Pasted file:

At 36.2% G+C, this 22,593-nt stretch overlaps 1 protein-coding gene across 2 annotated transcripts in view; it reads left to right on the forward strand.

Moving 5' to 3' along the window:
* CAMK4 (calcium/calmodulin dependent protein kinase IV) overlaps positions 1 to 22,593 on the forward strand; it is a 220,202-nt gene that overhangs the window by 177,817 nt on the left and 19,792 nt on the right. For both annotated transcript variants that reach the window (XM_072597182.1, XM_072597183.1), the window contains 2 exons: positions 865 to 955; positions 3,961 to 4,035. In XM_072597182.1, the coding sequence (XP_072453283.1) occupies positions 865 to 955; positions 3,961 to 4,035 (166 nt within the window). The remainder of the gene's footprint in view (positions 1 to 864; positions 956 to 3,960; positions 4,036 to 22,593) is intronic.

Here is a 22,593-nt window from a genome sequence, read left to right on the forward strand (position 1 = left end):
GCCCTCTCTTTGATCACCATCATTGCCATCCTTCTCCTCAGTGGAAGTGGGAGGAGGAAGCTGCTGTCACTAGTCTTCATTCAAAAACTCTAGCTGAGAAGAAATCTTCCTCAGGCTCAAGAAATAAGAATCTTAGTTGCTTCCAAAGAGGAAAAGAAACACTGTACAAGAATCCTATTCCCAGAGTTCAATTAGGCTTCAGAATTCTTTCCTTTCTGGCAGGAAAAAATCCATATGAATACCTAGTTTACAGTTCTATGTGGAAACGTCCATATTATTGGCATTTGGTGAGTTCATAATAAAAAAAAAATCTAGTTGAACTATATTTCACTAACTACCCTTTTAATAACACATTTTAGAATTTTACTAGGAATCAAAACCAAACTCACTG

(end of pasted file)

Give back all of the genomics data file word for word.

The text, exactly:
At 36.2% G+C, this 22,593-nt stretch overlaps 1 protein-coding gene across 2 annotated transcripts in view; it reads left to right on the forward strand.

Moving 5' to 3' along the window:
* CAMK4 (calcium/calmodulin dependent protein kinase IV) overlaps positions 1 to 22,593 on the forward strand; it is a 220,202-nt gene that overhangs the window by 177,817 nt on the left and 19,792 nt on the right. For both annotated transcript variants that reach the window (XM_072597182.1, XM_072597183.1), the window contains 2 exons: positions 865 to 955; positions 3,961 to 4,035. In XM_072597182.1, the coding sequence (XP_072453283.1) occupies positions 865 to 955; positions 3,961 to 4,035 (166 nt within the window). The remainder of the gene's footprint in view (positions 1 to 864; positions 956 to 3,960; positions 4,036 to 22,593) is intronic.

Here is a 22,593-nt window from a genome sequence, read left to right on the forward strand (position 1 = left end):
GCCCTCTCTTTGATCACCATCATTGCCATCCTTCTCCTCAGTGGAAGTGGGAGGAGGAAGCTGCTGTCACTAGTCTTCATTCAAAAACTCTAGCTGAGAAGAAATCTTCCTCAGGCTCAAGAAATAAGAATCTTAGTTGCTTCCAAAGAGGAAAAGAAACACTGTACAAGAATCCTATTCCCAGAGTTCAATTAGGCTTCAGAATTCTTTCCTTTCTGGCAGGAAAAAATCCATATGAATACCTAGTTTACAGTTCTATGTGGAAACGTCCATATTATTGGCATTTGGTGAGTTCATAATAAAAAAAAAATCTAGTTGAACTATATTTCACTAACTACCCTTTTAATAACACATTTTAGAATTTTACTAGGAATCAAAACCAAACTCACTG